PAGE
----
Dutch dredging group Van Oord may have been involved in human rights abuses and corruption in Angola in connection with the development of an urban development project near the capital Luanda in 2013, Trouw reported on Monday.
The paper says its own research on the ground and documents leaked to the international investigative journalists’ group ICIJ suggest that some 3,000 families were driven from their homes to make way for the development.
ING and Atradis, the Dutch government’s credit insurance agency, were also involved with the project, Trouw says. ING lent the equivalent of €360m to the Angolan state and Atradis acted as guarantor.
Van Oord and ING told Trouw in a reaction that they would now focus on compensating the locals who have been made homeless and that they were completely unaware people had been forcibly moved.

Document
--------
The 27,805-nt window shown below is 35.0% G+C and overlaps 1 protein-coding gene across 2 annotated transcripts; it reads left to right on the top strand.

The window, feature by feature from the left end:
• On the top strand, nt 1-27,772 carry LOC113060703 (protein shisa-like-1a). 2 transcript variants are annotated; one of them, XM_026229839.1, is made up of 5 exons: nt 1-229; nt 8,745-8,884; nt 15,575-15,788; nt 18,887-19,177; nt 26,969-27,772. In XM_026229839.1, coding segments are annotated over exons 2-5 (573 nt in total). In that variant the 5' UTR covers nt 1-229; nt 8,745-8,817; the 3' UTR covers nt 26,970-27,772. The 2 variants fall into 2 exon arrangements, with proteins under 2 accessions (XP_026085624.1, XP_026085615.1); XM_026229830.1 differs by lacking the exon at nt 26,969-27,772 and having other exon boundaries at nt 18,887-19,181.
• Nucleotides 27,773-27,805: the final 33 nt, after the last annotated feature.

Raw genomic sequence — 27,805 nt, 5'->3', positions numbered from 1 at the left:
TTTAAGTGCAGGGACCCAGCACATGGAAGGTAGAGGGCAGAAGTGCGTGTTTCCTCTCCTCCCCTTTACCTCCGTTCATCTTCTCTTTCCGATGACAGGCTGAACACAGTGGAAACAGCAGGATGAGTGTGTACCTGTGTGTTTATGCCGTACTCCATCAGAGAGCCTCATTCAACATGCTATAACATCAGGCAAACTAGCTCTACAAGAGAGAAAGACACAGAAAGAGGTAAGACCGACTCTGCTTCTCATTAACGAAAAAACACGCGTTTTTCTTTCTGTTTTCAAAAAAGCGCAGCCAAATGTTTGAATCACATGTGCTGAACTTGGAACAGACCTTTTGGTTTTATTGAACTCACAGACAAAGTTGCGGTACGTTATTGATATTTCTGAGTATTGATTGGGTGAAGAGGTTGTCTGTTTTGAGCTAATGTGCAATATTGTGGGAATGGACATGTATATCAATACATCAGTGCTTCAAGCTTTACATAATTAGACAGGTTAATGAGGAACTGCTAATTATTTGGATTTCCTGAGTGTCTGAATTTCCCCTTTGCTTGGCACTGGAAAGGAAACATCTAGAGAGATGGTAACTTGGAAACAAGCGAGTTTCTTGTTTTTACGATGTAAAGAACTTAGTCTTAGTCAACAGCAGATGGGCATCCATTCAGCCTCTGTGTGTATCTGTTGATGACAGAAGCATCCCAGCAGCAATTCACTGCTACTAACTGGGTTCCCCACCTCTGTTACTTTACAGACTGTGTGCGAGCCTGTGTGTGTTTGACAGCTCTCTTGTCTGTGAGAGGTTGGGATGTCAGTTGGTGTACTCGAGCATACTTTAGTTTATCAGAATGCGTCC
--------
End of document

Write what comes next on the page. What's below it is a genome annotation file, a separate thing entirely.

Trouw says Van Oord worked on the project together with Isabel dos Santos, daughter of the former president of Angola. According to the ICIJ, she has become the richest woman in Africa by exploiting family ties, shell companies and being involved in unscrupulous deals.
Legal experts told the paper that Dutch companies are often lax in the research they do before getting involved with controversial partners such as Isabel dos Santos, who had been the subject of rumours about possible corruption for years.
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